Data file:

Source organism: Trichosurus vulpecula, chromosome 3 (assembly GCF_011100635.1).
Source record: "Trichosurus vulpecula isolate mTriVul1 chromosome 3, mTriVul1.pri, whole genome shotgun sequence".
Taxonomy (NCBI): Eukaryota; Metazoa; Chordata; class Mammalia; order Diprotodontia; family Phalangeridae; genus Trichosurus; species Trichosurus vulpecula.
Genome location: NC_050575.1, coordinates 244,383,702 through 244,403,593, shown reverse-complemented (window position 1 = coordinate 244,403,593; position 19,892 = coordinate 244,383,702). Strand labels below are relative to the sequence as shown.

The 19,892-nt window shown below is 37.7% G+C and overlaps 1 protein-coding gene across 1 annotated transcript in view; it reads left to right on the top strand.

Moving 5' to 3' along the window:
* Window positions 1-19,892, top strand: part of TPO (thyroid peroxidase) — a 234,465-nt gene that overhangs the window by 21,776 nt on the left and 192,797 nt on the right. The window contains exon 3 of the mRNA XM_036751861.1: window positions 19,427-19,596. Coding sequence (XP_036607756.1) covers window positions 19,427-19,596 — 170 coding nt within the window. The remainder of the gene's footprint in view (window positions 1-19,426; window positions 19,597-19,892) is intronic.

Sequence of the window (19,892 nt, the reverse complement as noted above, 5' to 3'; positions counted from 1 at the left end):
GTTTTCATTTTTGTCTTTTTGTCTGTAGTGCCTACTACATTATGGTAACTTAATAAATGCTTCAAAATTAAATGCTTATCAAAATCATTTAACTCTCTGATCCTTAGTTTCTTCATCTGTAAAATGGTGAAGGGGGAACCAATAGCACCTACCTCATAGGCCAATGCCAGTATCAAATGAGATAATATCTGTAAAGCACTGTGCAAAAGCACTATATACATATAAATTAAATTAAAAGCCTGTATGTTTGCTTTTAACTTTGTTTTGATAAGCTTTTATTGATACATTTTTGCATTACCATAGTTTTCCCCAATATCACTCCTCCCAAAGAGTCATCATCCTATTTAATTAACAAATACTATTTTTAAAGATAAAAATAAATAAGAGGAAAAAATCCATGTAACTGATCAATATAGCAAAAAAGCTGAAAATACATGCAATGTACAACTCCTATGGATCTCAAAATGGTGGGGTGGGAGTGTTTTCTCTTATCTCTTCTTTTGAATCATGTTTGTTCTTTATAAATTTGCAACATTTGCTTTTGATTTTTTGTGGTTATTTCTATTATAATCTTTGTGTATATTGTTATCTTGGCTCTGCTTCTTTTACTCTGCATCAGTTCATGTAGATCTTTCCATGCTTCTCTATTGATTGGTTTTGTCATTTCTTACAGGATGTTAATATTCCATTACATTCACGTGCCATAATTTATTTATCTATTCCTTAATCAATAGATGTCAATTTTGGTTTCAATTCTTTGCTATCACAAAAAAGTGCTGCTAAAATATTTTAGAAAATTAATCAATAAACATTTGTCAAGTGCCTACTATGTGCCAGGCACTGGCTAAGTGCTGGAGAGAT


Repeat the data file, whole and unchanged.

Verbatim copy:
Source organism: Trichosurus vulpecula, chromosome 3 (assembly GCF_011100635.1).
Source record: "Trichosurus vulpecula isolate mTriVul1 chromosome 3, mTriVul1.pri, whole genome shotgun sequence".
Taxonomy (NCBI): Eukaryota; Metazoa; Chordata; class Mammalia; order Diprotodontia; family Phalangeridae; genus Trichosurus; species Trichosurus vulpecula.
Genome location: NC_050575.1, coordinates 244,383,702 through 244,403,593, shown reverse-complemented (window position 1 = coordinate 244,403,593; position 19,892 = coordinate 244,383,702). Strand labels below are relative to the sequence as shown.

The 19,892-nt window shown below is 37.7% G+C and overlaps 1 protein-coding gene across 1 annotated transcript in view; it reads left to right on the top strand.

Moving 5' to 3' along the window:
* Window positions 1-19,892, top strand: part of TPO (thyroid peroxidase) — a 234,465-nt gene that overhangs the window by 21,776 nt on the left and 192,797 nt on the right. The window contains exon 3 of the mRNA XM_036751861.1: window positions 19,427-19,596. Coding sequence (XP_036607756.1) covers window positions 19,427-19,596 — 170 coding nt within the window. The remainder of the gene's footprint in view (window positions 1-19,426; window positions 19,597-19,892) is intronic.

Sequence of the window (19,892 nt, the reverse complement as noted above, 5' to 3'; positions counted from 1 at the left end):
GTTTTCATTTTTGTCTTTTTGTCTGTAGTGCCTACTACATTATGGTAACTTAATAAATGCTTCAAAATTAAATGCTTATCAAAATCATTTAACTCTCTGATCCTTAGTTTCTTCATCTGTAAAATGGTGAAGGGGGAACCAATAGCACCTACCTCATAGGCCAATGCCAGTATCAAATGAGATAATATCTGTAAAGCACTGTGCAAAAGCACTATATACATATAAATTAAATTAAAAGCCTGTATGTTTGCTTTTAACTTTGTTTTGATAAGCTTTTATTGATACATTTTTGCATTACCATAGTTTTCCCCAATATCACTCCTCCCAAAGAGTCATCATCCTATTTAATTAACAAATACTATTTTTAAAGATAAAAATAAATAAGAGGAAAAAATCCATGTAACTGATCAATATAGCAAAAAAGCTGAAAATACATGCAATGTACAACTCCTATGGATCTCAAAATGGTGGGGTGGGAGTGTTTTCTCTTATCTCTTCTTTTGAATCATGTTTGTTCTTTATAAATTTGCAACATTTGCTTTTGATTTTTTGTGGTTATTTCTATTATAATCTTTGTGTATATTGTTATCTTGGCTCTGCTTCTTTTACTCTGCATCAGTTCATGTAGATCTTTCCATGCTTCTCTATTGATTGGTTTTGTCATTTCTTACAGGATGTTAATATTCCATTACATTCACGTGCCATAATTTATTTATCTATTCCTTAATCAATAGATGTCAATTTTGGTTTCAATTCTTTGCTATCACAAAAAAGTGCTGCTAAAATATTTTAGAAAATTAATCAATAAACATTTGTCAAGTGCCTACTATGTGCCAGGCACTGGCTAAGTGCTGGAGAGAT